The Refreshed Model S Is Secretly Much Quicker Than Tesla Led On

Electric Car

Now it can beat a McLaren P1 in a drag race.

A few months ago when Tesla announced that it was going to give the Model S its first refresh, no one knew what to expect. As Drag Times has just found out, there is even more to the freshened-up car than Tesla initially let on. When the new version hit the road, the Model S had been out for four years, making its facelift expected by industry standards. However, given that Tesla is such a young automaker, the world was holding its breath to see just what direction the company was going to take.

What’s more is that the Model S was a sedan that in many ways was already more advanced than most of the competition since its release. So an updated version was sure to paint an even vivider picture of the future from that frunk-housed crystal ball. Initially the refresh only included a new front end, the “bioweapon-safe” HEPA filter from the Model X, new trim and interior options, and a new powertrain organization scheme. The top-of-the-line P90D still had the same 90 kWh battery and four motors to enable all-wheel drive. In the pre-facelifted version it rocketed the sedan from 0-60 mph in 2.8 seconds, fast enough to make plenty of supercars left the drag strip with tails tucked.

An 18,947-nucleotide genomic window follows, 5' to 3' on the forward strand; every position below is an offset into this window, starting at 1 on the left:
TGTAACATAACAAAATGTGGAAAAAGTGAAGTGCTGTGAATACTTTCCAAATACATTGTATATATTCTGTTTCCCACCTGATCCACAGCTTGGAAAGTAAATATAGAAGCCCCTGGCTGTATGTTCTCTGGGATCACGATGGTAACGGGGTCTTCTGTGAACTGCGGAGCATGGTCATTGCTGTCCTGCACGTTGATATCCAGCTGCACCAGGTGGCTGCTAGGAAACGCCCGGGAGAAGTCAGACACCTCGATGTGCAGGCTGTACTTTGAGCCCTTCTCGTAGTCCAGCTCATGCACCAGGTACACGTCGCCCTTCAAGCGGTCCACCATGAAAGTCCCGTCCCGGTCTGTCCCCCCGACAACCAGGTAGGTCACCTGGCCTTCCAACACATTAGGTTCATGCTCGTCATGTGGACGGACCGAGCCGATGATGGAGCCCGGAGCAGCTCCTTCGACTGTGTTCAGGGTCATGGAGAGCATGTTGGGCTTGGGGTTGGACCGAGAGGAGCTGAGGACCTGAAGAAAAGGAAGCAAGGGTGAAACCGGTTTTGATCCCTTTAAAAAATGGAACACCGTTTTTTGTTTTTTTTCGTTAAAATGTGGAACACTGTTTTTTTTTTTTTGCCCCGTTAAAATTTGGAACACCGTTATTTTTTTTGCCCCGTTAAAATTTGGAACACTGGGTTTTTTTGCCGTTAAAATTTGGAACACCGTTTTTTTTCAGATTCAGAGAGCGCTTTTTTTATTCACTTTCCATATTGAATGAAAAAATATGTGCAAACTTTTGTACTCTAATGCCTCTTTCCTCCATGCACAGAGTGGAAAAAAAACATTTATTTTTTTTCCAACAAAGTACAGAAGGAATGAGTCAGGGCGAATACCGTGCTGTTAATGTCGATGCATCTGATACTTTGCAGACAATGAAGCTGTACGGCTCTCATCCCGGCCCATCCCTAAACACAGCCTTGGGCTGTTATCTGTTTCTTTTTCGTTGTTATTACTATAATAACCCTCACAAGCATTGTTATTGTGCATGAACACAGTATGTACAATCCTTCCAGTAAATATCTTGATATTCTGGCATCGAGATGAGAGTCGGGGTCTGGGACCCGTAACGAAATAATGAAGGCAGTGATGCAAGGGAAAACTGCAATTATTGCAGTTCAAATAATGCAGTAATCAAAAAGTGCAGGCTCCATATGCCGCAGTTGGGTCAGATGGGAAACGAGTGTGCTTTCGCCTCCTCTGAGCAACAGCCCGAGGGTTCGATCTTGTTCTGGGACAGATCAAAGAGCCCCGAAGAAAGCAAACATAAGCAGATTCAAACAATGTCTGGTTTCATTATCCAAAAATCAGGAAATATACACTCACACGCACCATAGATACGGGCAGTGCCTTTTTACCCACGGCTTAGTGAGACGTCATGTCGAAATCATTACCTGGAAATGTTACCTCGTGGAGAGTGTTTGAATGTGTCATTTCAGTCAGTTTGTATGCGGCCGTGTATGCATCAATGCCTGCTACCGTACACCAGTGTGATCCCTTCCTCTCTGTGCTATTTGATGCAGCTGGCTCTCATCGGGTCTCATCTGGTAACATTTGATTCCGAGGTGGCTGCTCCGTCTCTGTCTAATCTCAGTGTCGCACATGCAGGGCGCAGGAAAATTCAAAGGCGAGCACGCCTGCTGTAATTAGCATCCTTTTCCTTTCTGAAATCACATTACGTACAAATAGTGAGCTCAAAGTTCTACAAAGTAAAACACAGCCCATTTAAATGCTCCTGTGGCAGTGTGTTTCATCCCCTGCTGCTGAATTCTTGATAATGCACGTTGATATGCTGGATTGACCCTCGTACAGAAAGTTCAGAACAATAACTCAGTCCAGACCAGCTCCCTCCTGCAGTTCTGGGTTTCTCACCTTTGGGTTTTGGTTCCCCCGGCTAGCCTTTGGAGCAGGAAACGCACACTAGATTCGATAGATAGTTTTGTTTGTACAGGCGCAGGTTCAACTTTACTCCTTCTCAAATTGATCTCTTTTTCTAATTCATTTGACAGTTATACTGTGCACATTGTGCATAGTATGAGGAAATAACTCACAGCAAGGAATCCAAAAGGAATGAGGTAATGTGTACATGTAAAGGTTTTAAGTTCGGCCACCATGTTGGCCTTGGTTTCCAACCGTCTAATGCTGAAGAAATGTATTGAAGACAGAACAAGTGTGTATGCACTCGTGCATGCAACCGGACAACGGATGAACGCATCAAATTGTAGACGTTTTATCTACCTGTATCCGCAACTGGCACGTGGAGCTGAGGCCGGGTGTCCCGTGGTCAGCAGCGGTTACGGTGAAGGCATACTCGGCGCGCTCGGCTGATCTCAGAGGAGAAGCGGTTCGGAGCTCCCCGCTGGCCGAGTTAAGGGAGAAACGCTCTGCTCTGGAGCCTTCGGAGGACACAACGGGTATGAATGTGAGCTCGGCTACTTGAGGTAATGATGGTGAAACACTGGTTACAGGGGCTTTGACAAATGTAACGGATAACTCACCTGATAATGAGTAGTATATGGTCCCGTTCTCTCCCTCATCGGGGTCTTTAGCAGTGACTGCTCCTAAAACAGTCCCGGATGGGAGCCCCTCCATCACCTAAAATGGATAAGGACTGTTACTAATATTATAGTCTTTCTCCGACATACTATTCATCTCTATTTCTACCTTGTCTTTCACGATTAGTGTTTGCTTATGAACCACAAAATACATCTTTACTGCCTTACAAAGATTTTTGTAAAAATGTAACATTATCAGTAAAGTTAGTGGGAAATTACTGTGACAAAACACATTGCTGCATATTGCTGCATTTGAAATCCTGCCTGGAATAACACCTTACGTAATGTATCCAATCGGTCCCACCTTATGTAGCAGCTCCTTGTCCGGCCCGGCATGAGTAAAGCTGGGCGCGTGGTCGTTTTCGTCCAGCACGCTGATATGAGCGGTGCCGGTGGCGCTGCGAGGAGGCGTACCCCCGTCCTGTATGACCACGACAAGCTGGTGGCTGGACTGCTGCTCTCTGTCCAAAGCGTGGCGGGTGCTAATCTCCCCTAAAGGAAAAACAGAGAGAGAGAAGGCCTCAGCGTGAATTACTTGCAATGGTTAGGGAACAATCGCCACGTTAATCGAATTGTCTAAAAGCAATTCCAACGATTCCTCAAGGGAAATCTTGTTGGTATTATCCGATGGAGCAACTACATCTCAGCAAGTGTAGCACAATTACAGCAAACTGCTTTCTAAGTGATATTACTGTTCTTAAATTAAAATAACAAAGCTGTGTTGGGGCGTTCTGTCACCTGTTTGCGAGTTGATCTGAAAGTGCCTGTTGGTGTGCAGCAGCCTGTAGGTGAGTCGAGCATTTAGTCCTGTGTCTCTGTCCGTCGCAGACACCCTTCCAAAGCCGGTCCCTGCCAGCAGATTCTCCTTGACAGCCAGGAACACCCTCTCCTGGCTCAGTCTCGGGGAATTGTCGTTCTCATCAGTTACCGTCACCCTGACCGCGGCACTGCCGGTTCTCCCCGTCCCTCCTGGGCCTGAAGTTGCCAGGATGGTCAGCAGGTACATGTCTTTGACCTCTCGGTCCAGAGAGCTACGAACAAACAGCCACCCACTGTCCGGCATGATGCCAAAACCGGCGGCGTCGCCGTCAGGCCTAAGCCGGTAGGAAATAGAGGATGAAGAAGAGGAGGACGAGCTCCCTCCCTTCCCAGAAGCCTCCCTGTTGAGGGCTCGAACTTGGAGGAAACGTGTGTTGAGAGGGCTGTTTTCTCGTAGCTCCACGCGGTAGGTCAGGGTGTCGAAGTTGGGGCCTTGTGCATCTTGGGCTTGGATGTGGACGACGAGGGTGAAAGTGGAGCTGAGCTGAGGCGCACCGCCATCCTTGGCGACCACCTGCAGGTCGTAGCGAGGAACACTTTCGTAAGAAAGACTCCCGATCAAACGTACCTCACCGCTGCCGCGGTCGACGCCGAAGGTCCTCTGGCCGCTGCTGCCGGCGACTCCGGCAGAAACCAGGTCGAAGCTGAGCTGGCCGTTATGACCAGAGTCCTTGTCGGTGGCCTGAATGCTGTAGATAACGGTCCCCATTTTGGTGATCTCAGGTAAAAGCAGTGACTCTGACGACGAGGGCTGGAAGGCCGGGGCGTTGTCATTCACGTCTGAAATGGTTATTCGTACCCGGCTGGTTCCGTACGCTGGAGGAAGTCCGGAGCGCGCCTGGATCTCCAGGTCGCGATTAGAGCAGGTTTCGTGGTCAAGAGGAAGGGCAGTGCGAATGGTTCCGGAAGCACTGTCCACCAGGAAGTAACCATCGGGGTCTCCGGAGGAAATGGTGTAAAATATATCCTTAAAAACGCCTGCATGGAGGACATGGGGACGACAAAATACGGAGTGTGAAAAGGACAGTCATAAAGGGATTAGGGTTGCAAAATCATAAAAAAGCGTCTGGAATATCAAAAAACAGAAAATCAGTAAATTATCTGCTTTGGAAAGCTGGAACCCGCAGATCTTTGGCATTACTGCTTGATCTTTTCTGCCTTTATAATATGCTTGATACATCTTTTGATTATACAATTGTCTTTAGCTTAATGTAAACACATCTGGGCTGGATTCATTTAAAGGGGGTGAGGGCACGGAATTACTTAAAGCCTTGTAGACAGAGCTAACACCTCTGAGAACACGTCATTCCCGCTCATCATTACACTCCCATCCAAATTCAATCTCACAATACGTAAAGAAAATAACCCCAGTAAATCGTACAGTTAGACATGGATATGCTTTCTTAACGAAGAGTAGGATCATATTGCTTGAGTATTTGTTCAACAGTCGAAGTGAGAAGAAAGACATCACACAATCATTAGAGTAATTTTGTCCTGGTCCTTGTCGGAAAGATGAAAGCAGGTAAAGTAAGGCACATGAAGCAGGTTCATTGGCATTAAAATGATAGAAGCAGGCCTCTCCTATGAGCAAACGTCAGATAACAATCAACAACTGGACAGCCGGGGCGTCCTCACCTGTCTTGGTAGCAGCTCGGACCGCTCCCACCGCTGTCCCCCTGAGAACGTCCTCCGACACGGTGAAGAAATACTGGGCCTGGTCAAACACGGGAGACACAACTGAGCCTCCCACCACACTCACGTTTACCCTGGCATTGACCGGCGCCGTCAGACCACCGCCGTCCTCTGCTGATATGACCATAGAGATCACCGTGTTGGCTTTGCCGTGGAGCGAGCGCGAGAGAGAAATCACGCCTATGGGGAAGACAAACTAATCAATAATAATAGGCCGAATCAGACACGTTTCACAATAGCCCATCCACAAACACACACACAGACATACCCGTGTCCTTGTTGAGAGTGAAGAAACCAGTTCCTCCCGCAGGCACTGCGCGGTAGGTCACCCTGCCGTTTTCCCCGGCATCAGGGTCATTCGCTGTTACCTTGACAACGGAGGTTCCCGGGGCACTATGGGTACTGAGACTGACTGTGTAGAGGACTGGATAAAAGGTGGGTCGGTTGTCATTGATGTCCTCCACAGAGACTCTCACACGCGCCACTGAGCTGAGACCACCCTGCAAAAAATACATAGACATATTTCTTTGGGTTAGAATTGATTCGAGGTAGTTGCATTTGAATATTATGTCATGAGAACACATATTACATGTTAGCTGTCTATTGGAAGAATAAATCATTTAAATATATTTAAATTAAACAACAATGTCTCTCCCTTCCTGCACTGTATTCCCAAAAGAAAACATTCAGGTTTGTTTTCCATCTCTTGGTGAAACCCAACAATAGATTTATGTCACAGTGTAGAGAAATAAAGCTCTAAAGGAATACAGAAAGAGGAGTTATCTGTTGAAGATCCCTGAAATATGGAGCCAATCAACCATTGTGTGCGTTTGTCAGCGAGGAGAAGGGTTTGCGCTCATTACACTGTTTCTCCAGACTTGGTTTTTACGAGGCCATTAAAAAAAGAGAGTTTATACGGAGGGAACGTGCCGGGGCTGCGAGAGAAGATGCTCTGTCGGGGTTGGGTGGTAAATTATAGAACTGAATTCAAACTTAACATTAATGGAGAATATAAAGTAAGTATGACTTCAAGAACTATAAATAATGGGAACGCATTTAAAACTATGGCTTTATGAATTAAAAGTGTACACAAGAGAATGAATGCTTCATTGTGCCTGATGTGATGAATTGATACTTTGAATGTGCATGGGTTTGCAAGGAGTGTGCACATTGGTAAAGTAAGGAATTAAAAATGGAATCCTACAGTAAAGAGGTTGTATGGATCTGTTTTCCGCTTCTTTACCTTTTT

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However, Drag Times’ newest test of the facelifted Model S shows that it’s actually faster than before. All it takes is 2.65 seconds for the new Model S to get to 60 mph from standstill using Ludicrous mode, making it quicker than the million dollar-plus McLaren P1. This discrepancy is enough to make some think that the aerodynamics on the new model are that much better (doubtful) or that it is hiding new 100 kWh batteries that have been rumored to be hitting the market soon. Given Elon Musk's propensity to put things like a James Bond Easter egg in his cars, we wouldn't be surprised if the battery rumor were true. Whatever the case, it’s hard to argue with that level of performance at that price point.

Check out Drag Times' test procedure here and let's hope these batteries find a home in the Model 3.

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